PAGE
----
The following figures (Figs. 1, 2, 3, 4, 5 and 6) compare the functional score and range of motion between the rTSA group and the ORIF group. The center dots represent the mean, while the vertical bars represent the 95% confidence interval.

Fig. 1
figure 1

Constant score

Fig. 2
figure 2

Dash score

Fig. 3
figure 3

Forward flexion range

Fig. 4
figure 4

Abduction range

Fig. 5
figure 5

External rotation score

Fig. 6
figure 6

Internal rotation score

Radiological outcomes

In the rTSA group, there were 3 patients observed to have scapular notching (all Grade 1 according to the Nerot-Sirveaux classification), 5 patients with tuberosity non-union, but none had signs of mechanical loosening or dislocation. In the ORIF group, immediate post-operative radiograph showed all fractures were well reduced with neck-shaft angle less than 10 degrees deviation from normal. All patients achieved radiographic union.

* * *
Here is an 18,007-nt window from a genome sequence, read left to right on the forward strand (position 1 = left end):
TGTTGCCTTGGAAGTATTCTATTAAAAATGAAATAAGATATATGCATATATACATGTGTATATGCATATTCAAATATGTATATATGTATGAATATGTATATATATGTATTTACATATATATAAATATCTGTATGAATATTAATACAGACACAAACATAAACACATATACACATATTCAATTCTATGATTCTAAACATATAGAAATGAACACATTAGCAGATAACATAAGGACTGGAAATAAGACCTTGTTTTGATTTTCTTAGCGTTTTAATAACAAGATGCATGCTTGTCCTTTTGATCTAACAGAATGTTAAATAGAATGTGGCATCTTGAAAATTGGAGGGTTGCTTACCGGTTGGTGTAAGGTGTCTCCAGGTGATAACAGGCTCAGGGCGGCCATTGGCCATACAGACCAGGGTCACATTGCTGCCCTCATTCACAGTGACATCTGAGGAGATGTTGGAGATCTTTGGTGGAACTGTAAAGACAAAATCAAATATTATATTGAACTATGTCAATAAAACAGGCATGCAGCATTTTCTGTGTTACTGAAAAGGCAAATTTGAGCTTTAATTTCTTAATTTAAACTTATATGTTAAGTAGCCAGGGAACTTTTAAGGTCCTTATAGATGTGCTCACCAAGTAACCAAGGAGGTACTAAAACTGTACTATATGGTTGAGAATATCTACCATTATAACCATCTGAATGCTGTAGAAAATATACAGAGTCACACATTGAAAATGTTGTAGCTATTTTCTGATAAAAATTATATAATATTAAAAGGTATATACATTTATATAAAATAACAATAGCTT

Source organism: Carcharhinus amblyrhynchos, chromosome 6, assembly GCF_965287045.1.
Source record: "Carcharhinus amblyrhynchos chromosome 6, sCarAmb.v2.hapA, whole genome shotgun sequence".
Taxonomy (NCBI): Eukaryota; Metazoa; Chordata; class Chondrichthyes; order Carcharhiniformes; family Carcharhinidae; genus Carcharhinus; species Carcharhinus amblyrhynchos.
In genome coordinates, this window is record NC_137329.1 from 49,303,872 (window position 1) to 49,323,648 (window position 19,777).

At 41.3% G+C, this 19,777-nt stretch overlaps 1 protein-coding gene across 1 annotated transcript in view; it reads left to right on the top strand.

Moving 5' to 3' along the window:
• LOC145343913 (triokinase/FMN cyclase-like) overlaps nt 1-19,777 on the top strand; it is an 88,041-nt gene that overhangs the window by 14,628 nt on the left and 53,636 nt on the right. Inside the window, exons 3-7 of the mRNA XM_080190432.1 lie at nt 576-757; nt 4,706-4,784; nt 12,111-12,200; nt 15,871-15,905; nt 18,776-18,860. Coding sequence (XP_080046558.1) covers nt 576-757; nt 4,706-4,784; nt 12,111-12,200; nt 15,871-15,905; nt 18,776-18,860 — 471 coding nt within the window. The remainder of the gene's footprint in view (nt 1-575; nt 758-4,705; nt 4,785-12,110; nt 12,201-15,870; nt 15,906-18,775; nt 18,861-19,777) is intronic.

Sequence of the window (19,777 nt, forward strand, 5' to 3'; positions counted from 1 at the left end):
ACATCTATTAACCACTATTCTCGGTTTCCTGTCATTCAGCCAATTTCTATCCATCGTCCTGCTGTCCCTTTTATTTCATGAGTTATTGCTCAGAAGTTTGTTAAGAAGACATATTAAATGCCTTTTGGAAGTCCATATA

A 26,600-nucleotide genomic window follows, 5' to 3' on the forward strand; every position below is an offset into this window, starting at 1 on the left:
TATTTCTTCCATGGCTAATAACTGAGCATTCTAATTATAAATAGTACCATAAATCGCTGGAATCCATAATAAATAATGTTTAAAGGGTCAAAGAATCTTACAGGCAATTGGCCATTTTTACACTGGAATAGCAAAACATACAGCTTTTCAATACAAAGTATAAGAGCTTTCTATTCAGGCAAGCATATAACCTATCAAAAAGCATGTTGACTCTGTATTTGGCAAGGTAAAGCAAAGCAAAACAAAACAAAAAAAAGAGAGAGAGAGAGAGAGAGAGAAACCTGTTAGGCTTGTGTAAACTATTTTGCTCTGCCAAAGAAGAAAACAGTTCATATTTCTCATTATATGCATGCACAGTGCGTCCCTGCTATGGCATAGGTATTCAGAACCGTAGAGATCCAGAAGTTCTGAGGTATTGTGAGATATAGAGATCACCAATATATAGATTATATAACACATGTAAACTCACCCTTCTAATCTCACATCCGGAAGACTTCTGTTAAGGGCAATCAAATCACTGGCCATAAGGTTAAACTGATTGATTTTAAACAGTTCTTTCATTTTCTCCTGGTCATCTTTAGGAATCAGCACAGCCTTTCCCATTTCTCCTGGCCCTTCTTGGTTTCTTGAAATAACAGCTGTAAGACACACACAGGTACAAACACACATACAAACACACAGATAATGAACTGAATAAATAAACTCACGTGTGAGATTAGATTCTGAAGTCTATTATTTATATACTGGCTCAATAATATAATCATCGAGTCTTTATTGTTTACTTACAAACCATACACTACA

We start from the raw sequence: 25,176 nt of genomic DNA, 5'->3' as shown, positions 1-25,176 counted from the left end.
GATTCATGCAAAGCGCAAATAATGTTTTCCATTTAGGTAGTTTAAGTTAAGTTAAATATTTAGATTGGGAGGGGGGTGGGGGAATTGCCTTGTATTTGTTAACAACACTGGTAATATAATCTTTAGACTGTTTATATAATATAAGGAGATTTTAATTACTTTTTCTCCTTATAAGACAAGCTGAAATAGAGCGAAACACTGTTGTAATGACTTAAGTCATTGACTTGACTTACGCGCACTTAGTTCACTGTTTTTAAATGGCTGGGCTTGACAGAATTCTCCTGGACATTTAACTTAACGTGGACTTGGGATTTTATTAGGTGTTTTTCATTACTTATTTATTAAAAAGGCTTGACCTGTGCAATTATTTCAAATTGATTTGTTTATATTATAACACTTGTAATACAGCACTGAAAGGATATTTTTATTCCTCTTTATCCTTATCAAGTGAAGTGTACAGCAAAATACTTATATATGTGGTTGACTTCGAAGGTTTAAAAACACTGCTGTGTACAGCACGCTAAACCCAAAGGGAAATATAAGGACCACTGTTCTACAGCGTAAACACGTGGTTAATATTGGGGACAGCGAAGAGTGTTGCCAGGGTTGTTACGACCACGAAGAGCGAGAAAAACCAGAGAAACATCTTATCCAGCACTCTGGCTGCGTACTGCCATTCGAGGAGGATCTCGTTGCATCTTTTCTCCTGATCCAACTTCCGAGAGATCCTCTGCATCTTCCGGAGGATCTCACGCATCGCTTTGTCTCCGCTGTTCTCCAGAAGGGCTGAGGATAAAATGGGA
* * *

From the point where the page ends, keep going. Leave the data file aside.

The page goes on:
There were more complications observed for ORIF (3) than rTSA (1), p = 0.297. In the rTSA group, 1 patient developed post-operative wound infection, which settled after debridement, antibiotics and retention of implants. Grade 1 scapular notching was not regarded as a complication as it was not associated with functional impairment or loosening. None of them had radiological evidence of mechanical component loosening or dislocation. In the ORIF group, 3 patients had screw penetration into the shoulder, in which 2 of them developed osteonecrosis of the humeral head. No patient had loss of fixation. No axillary nerve injury was reported.


There were more reoperations after ORIF (3) than rTSA (1), p = 0.297. 1 patient who developed post-operative wound infection in rTSA group was reoperated for debridement; the prosthesis was not loosened and was thus retained. In the ORIF group, 3 patients who screw protrusion into the joint subsequently underwent removal of implants. The mean duration from index operation to removal of implants is 6 months. All 3 patients already had fracture union at the time of removal.